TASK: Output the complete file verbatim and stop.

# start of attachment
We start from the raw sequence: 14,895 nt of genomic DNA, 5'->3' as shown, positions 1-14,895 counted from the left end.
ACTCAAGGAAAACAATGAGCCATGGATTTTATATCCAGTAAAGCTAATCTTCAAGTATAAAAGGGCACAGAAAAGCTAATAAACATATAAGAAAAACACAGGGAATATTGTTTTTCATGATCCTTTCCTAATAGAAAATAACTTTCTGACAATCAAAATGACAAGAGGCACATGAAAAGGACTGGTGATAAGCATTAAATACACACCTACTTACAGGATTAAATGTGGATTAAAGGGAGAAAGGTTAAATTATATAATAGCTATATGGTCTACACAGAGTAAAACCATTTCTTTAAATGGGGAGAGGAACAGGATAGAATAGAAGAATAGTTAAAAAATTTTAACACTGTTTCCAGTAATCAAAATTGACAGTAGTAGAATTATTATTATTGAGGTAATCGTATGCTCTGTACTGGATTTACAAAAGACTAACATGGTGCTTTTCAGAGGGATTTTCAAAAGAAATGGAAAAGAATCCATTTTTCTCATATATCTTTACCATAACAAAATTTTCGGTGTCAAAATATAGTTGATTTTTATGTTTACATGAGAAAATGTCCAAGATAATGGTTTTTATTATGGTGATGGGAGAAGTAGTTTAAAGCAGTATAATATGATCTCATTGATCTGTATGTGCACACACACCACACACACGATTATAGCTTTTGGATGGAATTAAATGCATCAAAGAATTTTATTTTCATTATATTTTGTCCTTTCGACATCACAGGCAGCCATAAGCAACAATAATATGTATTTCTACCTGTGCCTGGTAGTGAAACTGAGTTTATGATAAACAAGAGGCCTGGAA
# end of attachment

We start from the raw sequence: 14,895 nt of genomic DNA, 5'->3' as shown, positions 1-14,895 counted from the left end.
ACTCAAGGAAAACAATGAGCCATGGATTTTATATCCAGTAAAGCTAATCTTCAAGTATAAAAGGGCACAGAAAAGCTAATAAACATATAAGAAAAACACAGGGAATATTGTTTTTCATGATCCTTTCCTAATAGAAAATAACTTTCTGACAATCAAAATGACAAGAGGCACATGAAAAGGACTGGTGATAAGCATTAAATACACACCTACTTACAGGATTAAATGTGGATTAAAGGGAGAAAGGTTAAATTATATAATAGCTATATGGTCTACACAGAGTAAAACCATTTCTTTAAATGGGGAGAGGAACAGGATAGAATAGAAGAATAGTTAAAAAATTTTAACACTGTTTCCAGTAATCAAAATTGACAGTAGTAGAATTATTATTATTGAGGTAATCGTATGCTCTGTACTGGATTTACAAAAGACTAACATGGTGCTTTTCAGAGGGATTTTCAAAAGAAATGGAAAAGAATCCATTTTTCTCATATATCTTTACCATAACAAAATTTTCGGTGTCAAAATATAGTTGATTTTTATGTTTACATGAGAAAATGTCCAAGATAATGGTTTTTATTATGGTGATGGGAGAAGTAGTTTAAAGCAGTATAATATGATCTCATTGATCTGTATGTGCACACACACCACACACACGATTATAGCTTTTGGATGGAATTAAATGCATCAAAGAATTTTATTTTCATTATATTTTGTCCTTTCGACATCACAGGCAGCCATAAGCAACAATAATATGTATTTCTACCTGTGCCTGGTAGTGAAACTGAGTTTATGATAAACAAGAGGCCTGGAA